KeyDrive Group 21.8733941,97%
Deutsche Telekom 20.1202511,81%
PSI-USA, Inc. dba Domain Robot19.4512721,75%

1 Hour

registrar_ga_launch_performance_1h_2

Registrars

RegistrarRegistered 1hTotal GA Starts% of all
united-domains AG87.5273307,86%
1&1 Internet SE87.4123087,85%
GoDaddy.com, LLC55.8102985,01%
1API GmbH24.3263252,18%
Name.com, Inc.21.8013161,96%
101domain, Inc.18.6503781,67%
Tucows Domains Inc.16.4603061,48%
eNom, Inc.16.3342941,47%
Cronon AG15.6752331,41%
Blue Razor Domains, LLC12.2522531,10%
Wild West Domains, LLC12.2242511,10%
Go Australia Domains, LLC12.1842521,09%
Go Montenegro Domains, LLC12.1452491,09%
PSI-USA, Inc. dba Domain Robot12.0602611,08%
Go Canada Domains, LLC12.0222561,08%

Registrar Groups

RegistrarRegistered 1hTotal GA Starts% of all
United Internet AG 174.93934115,71%
GoDaddy Group 140.59230012,63%
Rightside 41.6543283,74%
1API GmbH24.3263252,18%
101domain, Inc.18.6503781,67%
Tucows Domains Inc.16.4603061,48%
Deutsche Telekom 15.6752331,41%
PSI-USA, Inc. dba Domain Robot12.0602611,08%
KeyDrive Group 11.8983731,07%
Alpnames Limited10.81150,97%
Gandi SAS10.6592900,96%
Chengdu West 8.982170,81%
RU-CENTER8.6222010,77%
EnCirca, Inc.7.328300,66%
CSC Corporate Domains, Inc.5.8053040,52%

The raw data approach (Or: Why we display 190+ companies instead of Donuts Inc.)

Ever since ntldstats.com launched, the highest priority was to show all the statistics in a rather raw and untampered fashion. We even had day long discussions about how to display even the smallest things, because one of our concerns was that someone might accuse us of displaying statistics in such a way that it would let those statistics shine in a very specific light – the light of our personal opinion. And that is what we don’t want.

A perfect example for how we try to keep data raw is how we handle gTLD deletion cycles:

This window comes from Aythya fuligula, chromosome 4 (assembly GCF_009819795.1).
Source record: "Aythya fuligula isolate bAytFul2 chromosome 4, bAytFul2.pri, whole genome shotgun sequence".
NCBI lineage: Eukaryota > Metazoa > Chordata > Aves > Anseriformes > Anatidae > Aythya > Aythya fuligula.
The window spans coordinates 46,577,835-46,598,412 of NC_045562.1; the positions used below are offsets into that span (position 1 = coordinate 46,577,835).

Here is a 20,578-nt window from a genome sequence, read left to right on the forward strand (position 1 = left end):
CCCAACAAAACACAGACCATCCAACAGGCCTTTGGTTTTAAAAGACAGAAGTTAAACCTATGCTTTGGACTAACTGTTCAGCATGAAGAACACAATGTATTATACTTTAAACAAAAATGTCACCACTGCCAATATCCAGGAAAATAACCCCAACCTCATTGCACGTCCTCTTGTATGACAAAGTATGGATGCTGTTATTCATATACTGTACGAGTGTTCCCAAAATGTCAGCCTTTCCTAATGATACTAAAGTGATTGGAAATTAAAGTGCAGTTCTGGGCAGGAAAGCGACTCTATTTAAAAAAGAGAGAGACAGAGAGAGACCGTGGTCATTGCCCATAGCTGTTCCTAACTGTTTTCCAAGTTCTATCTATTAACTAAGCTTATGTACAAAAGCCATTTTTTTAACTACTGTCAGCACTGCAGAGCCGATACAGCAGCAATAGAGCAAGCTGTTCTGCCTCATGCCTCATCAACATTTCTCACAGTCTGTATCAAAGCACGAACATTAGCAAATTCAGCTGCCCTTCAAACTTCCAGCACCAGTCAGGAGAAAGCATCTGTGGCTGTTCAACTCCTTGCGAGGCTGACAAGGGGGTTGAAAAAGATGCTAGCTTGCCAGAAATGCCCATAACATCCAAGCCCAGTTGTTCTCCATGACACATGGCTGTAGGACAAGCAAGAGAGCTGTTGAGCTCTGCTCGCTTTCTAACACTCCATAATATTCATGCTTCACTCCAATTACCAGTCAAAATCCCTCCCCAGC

• Auto-renew grace period: When an active domain enters the auto-renew grace period (usually 45 days), it is about to expire, but not yet deleted. Thus, even though the domain might not be present in the zone file anymore, we are still listing it as registered – because technically it is.
  • Redemption grace period: Once the domain enters the redemption grace period, we still list it as registered, because – I know it gets boring, but – it is still registered. Also, the (soon to be former) owner of the domain could still get the domain back into former glory. Yet, every domain in this period will be accounted into our websites “upcoming deletes”-number.
  • Deletion period: No changes here, because we don’t know how long the domain will be in the deletion period. It will be deleted from our statistics as soon as it is – well – deleted. Until then, it is – ahem – technically still registered.

Back to topic. Last week we’ve received a lot of feedback from you guys regarding on how we handle the statistical display of stuff, especially Donuts Inc. stuff. Donuts Inc. is, for obvious reasons and like other Registries, incorporating a new company for each gTLD. Our “raw data” approach confused some people, since you weren’t able to see what company belongs to Donuts Inc. Good news, we’ve changed it! [Big sigh of relief, we know]

And we even changed it in a way that lets us maintain our “raw data” approach: From now on, all the Registries who follow the “one TLD, one company”-scheme will be listed right after those “one-tld-companies” in brackets.